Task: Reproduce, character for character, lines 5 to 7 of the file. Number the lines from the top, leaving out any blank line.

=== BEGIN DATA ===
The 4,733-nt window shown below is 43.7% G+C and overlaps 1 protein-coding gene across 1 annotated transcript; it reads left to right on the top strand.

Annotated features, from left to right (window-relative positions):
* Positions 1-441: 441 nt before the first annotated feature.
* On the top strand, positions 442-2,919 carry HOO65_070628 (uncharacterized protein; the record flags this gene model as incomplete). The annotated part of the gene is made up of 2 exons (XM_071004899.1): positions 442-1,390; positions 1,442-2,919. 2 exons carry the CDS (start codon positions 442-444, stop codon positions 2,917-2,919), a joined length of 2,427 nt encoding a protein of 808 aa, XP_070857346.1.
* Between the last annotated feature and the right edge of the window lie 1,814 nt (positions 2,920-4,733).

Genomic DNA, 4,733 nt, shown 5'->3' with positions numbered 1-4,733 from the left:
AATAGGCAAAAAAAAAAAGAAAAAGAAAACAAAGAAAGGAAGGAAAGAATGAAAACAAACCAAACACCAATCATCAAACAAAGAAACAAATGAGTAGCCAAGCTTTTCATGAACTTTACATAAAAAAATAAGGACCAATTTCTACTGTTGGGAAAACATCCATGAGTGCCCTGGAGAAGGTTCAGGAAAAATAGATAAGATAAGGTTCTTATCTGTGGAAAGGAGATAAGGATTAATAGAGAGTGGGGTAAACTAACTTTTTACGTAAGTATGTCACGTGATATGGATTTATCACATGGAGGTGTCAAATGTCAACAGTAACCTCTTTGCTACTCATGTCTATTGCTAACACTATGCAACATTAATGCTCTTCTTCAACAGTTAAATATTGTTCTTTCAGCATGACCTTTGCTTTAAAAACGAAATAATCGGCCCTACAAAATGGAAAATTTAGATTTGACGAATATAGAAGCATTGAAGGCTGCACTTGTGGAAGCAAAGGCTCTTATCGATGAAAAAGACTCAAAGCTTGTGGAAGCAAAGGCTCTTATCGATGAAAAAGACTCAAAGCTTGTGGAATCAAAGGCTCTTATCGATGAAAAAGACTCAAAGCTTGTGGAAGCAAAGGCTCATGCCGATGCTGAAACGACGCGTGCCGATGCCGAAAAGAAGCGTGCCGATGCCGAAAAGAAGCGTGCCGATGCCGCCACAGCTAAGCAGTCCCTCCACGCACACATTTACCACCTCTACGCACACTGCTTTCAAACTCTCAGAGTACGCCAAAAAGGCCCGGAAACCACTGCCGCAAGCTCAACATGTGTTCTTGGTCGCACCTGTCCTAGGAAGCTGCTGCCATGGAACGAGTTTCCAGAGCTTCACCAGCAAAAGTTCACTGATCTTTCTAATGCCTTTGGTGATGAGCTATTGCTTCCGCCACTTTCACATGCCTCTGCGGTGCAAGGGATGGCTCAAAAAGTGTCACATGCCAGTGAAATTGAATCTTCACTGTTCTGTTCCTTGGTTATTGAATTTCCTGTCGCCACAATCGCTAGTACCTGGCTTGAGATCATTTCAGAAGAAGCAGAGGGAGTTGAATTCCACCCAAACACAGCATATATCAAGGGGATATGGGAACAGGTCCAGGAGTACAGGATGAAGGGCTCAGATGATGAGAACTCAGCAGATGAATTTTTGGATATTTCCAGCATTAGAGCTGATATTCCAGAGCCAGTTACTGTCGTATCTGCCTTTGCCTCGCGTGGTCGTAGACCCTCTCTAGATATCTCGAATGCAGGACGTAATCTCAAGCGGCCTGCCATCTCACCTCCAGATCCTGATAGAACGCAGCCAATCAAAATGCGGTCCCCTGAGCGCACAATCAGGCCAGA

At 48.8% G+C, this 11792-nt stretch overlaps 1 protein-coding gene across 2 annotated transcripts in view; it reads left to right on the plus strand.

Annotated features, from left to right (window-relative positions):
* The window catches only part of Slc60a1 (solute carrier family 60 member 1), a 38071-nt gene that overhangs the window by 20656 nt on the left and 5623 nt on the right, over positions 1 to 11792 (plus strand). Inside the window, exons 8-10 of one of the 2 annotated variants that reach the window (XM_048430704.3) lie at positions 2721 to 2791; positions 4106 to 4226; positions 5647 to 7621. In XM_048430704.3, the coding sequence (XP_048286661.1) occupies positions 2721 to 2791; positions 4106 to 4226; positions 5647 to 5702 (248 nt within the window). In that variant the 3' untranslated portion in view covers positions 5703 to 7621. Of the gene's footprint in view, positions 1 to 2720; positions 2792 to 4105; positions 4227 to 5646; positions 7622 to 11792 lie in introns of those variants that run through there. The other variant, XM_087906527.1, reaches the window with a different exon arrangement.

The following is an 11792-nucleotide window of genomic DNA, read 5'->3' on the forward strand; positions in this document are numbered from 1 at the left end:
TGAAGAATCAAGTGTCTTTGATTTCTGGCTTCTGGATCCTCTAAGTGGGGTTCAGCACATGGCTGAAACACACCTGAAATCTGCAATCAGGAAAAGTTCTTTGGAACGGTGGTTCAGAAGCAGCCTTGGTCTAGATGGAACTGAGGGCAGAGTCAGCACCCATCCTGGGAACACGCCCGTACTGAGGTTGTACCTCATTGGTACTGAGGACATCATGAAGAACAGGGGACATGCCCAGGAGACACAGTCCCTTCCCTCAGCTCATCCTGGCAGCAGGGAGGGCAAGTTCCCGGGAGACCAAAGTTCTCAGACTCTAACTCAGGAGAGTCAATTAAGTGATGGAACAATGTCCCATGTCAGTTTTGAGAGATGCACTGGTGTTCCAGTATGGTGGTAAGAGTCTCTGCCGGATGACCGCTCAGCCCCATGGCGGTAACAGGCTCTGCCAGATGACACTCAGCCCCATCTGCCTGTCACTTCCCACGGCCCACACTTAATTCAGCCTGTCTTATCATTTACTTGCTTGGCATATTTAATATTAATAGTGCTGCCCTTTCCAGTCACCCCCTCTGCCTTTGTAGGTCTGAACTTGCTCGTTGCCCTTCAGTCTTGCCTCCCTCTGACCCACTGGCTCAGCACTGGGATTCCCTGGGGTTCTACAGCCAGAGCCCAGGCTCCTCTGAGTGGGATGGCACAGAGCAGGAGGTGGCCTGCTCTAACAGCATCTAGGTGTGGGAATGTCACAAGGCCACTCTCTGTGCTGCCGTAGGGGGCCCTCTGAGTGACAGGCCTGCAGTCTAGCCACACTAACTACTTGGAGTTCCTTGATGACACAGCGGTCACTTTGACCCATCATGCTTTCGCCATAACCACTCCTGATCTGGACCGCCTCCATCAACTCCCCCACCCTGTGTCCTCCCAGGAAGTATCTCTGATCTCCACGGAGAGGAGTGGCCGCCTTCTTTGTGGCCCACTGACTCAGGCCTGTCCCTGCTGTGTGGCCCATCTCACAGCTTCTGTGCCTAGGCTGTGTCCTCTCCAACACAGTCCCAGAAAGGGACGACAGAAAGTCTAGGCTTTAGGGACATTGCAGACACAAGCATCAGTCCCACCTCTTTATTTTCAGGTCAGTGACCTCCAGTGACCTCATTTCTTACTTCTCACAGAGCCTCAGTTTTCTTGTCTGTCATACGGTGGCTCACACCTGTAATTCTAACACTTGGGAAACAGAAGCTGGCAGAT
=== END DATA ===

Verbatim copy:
* Between the last annotated feature and the right edge of the window lie 1,814 nt (positions 2,920-4,733).

Genomic DNA, 4,733 nt, shown 5'->3' with positions numbered 1-4,733 from the left:
AATAGGCAAAAAAAAAAAGAAAAAGAAAACAAAGAAAGGAAGGAAAGAATGAAAACAAACCAAACACCAATCATCAAACAAAGAAACAAATGAGTAGCCAAGCTTTTCATGAACTTTACATAAAAAAATAAGGACCAATTTCTACTGTTGGGAAAACATCCATGAGTGCCCTGGAGAAGGTTCAGGAAAAATAGATAAGATAAGGTTCTTATCTGTGGAAAGGAGATAAGGATTAATAGAGAGTGGGGTAAACTAACTTTTTACGTAAGTATGTCACGTGATATGGATTTATCACATGGAGGTGTCAAATGTCAACAGTAACCTCTTTGCTACTCATGTCTATTGCTAACACTATGCAACATTAATGCTCTTCTTCAACAGTTAAATATTGTTCTTTCAGCATGACCTTTGCTTTAAAAACGAAATAATCGGCCCTACAAAATGGAAAATTTAGATTTGACGAATATAGAAGCATTGAAGGCTGCACTTGTGGAAGCAAAGGCTCTTATCGATGAAAAAGACTCAAAGCTTGTGGAAGCAAAGGCTCTTATCGATGAAAAAGACTCAAAGCTTGTGGAATCAAAGGCTCTTATCGATGAAAAAGACTCAAAGCTTGTGGAAGCAAAGGCTCATGCCGATGCTGAAACGACGCGTGCCGATGCCGAAAAGAAGCGTGCCGATGCCGAAAAGAAGCGTGCCGATGCCGCCACAGCTAAGCAGTCCCTCCACGCACACATTTACCACCTCTACGCACACTGCTTTCAAACTCTCAGAGTACGCCAAAAAGGCCCGGAAACCACTGCCGCAAGCTCAACATGTGTTCTTGGTCGCACCTGTCCTAGGAAGCTGCTGCCATGGAACGAGTTTCCAGAGCTTCACCAGCAAAAGTTCACTGATCTTTCTAATGCCTTTGGTGATGAGCTATTGCTTCCGCCACTTTCACATGCCTCTGCGGTGCAAGGGATGGCTCAAAAAGTGTCACATGCCAGTGAAATTGAATCTTCACTGTTCTGTTCCTTGGTTATTGAATTTCCTGTCGCCACAATCGCTAGTACCTGGCTTGAGATCATTTCAGAAGAAGCAGAGGGAGTTGAATTCCACCCAAACACAGCATATATCAAGGGGATATGGGAACAGGTCCAGGAGTACAGGATGAAGGGCTCAGATGATGAGAACTCAGCAGATGAATTTTTGGATATTTCCAGCATTAGAGCTGATATTCCAGAGCCAGTTACTGTCGTATCTGCCTTTGCCTCGCGTGGTCGTAGACCCTCTCTAGATATCTCGAATGCAGGACGTAATCTCAAGCGGCCTGCCATCTCACCTCCAGATCCTGATAGAACGCAGCCAATCAAAATGCGGTCCCCTGAGCGCACAATCAGGCCAGA